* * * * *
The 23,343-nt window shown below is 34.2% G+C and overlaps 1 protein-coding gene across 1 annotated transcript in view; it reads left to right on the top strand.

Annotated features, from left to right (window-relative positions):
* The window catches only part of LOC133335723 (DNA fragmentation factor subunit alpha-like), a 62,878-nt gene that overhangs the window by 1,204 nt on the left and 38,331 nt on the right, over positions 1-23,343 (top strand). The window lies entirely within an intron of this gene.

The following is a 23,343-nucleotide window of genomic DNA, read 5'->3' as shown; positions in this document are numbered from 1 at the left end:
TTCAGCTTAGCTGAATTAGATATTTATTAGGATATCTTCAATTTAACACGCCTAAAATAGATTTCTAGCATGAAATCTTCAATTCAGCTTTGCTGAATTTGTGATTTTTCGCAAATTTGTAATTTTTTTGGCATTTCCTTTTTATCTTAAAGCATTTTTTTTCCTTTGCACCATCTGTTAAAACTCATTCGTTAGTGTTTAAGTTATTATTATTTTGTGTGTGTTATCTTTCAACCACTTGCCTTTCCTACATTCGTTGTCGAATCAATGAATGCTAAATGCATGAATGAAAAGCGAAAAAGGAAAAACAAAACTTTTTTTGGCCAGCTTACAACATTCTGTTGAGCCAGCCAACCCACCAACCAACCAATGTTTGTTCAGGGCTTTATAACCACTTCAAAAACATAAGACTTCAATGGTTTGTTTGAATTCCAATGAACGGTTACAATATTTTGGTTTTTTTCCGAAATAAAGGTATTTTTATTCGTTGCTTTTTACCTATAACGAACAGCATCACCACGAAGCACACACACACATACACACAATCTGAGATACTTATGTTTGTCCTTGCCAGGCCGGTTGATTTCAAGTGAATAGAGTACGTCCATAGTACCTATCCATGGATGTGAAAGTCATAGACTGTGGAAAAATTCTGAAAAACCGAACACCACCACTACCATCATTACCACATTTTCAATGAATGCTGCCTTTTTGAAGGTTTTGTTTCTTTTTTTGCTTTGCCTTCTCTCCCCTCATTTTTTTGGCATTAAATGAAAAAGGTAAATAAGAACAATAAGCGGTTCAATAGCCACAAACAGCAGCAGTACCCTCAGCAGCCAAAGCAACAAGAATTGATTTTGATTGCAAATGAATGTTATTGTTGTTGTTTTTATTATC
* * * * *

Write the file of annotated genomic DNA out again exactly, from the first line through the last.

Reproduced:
The 23,343-nt window shown below is 34.2% G+C and overlaps 1 protein-coding gene across 1 annotated transcript in view; it reads left to right on the top strand.

Annotated features, from left to right (window-relative positions):
* The window catches only part of LOC133335723 (DNA fragmentation factor subunit alpha-like), a 62,878-nt gene that overhangs the window by 1,204 nt on the left and 38,331 nt on the right, over positions 1-23,343 (top strand). The window lies entirely within an intron of this gene.

The following is a 23,343-nucleotide window of genomic DNA, read 5'->3' as shown; positions in this document are numbered from 1 at the left end:
TTCAGCTTAGCTGAATTAGATATTTATTAGGATATCTTCAATTTAACACGCCTAAAATAGATTTCTAGCATGAAATCTTCAATTCAGCTTTGCTGAATTTGTGATTTTTCGCAAATTTGTAATTTTTTTGGCATTTCCTTTTTATCTTAAAGCATTTTTTTTCCTTTGCACCATCTGTTAAAACTCATTCGTTAGTGTTTAAGTTATTATTATTTTGTGTGTGTTATCTTTCAACCACTTGCCTTTCCTACATTCGTTGTCGAATCAATGAATGCTAAATGCATGAATGAAAAGCGAAAAAGGAAAAACAAAACTTTTTTTGGCCAGCTTACAACATTCTGTTGAGCCAGCCAACCCACCAACCAACCAATGTTTGTTCAGGGCTTTATAACCACTTCAAAAACATAAGACTTCAATGGTTTGTTTGAATTCCAATGAACGGTTACAATATTTTGGTTTTTTTCCGAAATAAAGGTATTTTTATTCGTTGCTTTTTACCTATAACGAACAGCATCACCACGAAGCACACACACACATACACACAATCTGAGATACTTATGTTTGTCCTTGCCAGGCCGGTTGATTTCAAGTGAATAGAGTACGTCCATAGTACCTATCCATGGATGTGAAAGTCATAGACTGTGGAAAAATTCTGAAAAACCGAACACCACCACTACCATCATTACCACATTTTCAATGAATGCTGCCTTTTTGAAGGTTTTGTTTCTTTTTTTGCTTTGCCTTCTCTCCCCTCATTTTTTTGGCATTAAATGAAAAAGGTAAATAAGAACAATAAGCGGTTCAATAGCCACAAACAGCAGCAGTACCCTCAGCAGCCAAAGCAACAAGAATTGATTTTGATTGCAAATGAATGTTATTGTTGTTGTTTTTATTATC